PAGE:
Caries risk assessment in children: how accurate are we?
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To summarise the findings of recent systematic reviews (SR) covering caries risk assessment in children, updated with recent primary studies.
A search for relevant papers published 2012–2014 was conducted in electronic databases. The systematic reviews were quality assessed with the AMSTAR tool and the primary publications according to the Cochrane handbook. The quality was rated as low, moderate, or high risk of bias. The findings were descriptively synthesised and the quality of evidence was graded according to GRADE. For the recommendations of practice, the SIGN scores were used (recommendation levels A–D).
Three SR, three guidelines, and five papers, not considered in previous SR, were identified and formed the base for the present summary and recommendations. One of the systematic reviews and three of the primary publications were of moderate risk of bias, while the rest displayed a high risk of bias.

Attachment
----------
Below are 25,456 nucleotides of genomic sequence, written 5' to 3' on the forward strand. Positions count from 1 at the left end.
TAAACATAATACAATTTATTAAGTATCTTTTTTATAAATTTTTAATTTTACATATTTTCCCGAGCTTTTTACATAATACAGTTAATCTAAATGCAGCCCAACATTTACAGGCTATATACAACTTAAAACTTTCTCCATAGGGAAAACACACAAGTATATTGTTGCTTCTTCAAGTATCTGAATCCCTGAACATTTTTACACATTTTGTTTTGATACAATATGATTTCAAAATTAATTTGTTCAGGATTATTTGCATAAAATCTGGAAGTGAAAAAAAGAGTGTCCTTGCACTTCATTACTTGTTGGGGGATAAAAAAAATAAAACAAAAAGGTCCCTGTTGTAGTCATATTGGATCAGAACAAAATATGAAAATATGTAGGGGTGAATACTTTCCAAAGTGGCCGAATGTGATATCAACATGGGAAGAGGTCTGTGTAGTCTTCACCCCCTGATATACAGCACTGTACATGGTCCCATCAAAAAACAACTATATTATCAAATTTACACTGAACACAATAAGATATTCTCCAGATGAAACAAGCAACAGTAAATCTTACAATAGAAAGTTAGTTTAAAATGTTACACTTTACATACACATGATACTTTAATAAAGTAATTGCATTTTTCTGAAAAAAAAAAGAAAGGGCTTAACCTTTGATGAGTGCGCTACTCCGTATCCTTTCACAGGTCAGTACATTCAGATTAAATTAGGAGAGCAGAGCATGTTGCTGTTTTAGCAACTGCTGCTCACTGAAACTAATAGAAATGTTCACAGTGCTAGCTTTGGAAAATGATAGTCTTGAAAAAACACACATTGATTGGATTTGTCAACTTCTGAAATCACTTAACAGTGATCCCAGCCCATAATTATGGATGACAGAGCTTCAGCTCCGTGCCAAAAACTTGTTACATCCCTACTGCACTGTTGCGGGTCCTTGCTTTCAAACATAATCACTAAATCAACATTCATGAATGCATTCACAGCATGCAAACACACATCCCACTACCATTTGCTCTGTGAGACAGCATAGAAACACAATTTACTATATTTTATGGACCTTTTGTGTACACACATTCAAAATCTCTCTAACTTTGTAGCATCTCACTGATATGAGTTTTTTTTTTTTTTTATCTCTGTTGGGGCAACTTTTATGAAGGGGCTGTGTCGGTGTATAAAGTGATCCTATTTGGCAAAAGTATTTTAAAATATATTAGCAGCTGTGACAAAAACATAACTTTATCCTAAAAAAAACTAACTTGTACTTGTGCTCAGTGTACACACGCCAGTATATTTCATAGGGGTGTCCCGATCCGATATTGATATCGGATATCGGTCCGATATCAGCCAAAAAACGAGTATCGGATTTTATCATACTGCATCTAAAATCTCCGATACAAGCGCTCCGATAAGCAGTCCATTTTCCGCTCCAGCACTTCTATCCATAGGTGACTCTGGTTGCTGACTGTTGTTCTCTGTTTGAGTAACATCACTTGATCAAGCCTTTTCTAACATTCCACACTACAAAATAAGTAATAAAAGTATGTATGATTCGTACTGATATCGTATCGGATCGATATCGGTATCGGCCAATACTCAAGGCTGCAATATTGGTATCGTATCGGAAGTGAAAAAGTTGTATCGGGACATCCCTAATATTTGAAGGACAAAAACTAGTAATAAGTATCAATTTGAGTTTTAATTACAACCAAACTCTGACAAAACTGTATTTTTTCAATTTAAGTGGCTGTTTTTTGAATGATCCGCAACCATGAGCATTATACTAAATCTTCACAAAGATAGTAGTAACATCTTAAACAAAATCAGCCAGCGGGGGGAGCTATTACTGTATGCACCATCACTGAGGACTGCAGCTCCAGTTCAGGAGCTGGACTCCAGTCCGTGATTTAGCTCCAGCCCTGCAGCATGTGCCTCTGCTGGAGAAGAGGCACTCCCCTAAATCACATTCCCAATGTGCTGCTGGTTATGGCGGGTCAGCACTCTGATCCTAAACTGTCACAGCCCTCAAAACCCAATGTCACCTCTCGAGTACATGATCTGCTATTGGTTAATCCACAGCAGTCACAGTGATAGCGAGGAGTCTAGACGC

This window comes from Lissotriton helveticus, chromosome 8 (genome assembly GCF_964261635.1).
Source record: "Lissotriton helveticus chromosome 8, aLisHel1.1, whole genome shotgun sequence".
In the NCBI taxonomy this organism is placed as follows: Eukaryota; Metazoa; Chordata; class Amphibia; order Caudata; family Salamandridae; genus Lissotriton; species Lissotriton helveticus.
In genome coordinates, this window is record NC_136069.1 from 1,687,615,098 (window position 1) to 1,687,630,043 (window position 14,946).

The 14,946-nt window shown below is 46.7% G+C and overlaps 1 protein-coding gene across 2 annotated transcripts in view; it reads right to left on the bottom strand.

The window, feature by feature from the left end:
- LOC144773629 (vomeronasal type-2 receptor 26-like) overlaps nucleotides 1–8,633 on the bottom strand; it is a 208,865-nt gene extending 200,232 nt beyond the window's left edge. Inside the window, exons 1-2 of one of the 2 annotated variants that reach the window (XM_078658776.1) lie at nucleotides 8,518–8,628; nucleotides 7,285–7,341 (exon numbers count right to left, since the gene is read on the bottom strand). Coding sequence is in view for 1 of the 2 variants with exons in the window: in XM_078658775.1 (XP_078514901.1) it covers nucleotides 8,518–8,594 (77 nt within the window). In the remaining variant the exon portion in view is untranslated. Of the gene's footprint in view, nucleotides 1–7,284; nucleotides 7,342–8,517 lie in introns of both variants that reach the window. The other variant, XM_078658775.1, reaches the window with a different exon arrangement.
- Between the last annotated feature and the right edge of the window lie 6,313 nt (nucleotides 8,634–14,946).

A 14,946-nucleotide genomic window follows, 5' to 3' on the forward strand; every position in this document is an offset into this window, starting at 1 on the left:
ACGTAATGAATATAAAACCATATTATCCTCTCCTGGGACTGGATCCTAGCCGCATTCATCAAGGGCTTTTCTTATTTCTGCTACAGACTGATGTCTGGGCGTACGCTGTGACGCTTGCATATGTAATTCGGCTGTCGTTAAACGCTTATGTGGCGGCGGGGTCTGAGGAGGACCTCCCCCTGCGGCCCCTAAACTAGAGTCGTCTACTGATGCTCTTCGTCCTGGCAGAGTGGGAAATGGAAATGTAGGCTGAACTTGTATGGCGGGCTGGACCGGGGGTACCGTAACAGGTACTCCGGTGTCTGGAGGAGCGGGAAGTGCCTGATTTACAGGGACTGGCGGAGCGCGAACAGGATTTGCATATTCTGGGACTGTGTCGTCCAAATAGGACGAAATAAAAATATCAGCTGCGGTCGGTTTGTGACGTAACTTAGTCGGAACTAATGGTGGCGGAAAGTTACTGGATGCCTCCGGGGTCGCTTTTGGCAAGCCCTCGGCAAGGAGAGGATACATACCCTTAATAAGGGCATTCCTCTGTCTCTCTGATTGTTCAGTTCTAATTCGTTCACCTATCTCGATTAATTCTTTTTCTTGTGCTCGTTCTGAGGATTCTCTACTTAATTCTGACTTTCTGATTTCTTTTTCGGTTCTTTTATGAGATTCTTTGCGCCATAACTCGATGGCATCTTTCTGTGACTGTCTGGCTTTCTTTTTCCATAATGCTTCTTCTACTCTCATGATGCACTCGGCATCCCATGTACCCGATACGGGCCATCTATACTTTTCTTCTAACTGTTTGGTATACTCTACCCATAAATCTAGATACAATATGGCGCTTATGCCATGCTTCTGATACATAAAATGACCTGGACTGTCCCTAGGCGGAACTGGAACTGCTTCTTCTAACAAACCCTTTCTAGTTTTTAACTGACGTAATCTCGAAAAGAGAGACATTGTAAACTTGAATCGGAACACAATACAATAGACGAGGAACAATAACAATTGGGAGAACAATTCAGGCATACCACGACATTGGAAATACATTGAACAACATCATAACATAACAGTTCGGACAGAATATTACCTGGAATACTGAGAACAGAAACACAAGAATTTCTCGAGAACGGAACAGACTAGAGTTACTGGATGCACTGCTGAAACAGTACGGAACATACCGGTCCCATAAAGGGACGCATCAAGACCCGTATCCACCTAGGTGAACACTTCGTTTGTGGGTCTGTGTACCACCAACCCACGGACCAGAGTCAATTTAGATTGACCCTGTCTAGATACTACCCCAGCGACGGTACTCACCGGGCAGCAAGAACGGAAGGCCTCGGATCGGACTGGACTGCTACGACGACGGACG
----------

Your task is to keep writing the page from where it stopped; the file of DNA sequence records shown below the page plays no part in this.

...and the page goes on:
Based on the present summary of literature, it may be concluded: (1) a caries risk assessment should be carried out at the child’s first dental visit and reassessments should be done during childhood (D); (2) multivariate models display a better accuracy than the use of single predictors and this is especially true for preschool children (C); (3) there is no clearly superior method to predict future caries and no evidence to support the use of one model, program, or technology before the other (C); and (4) the risk category should be linked to appropriate preventive care with recall intervals based on the individual need (C).
KeywordsCaries Children Dental Prediction Risk tools
The input and discussions with Professor Margherita Fontana, University of Michigan School of Dentistry, is gratefully acknowledged.
Conflicts of interest
The author has no conflict of interest to declare.
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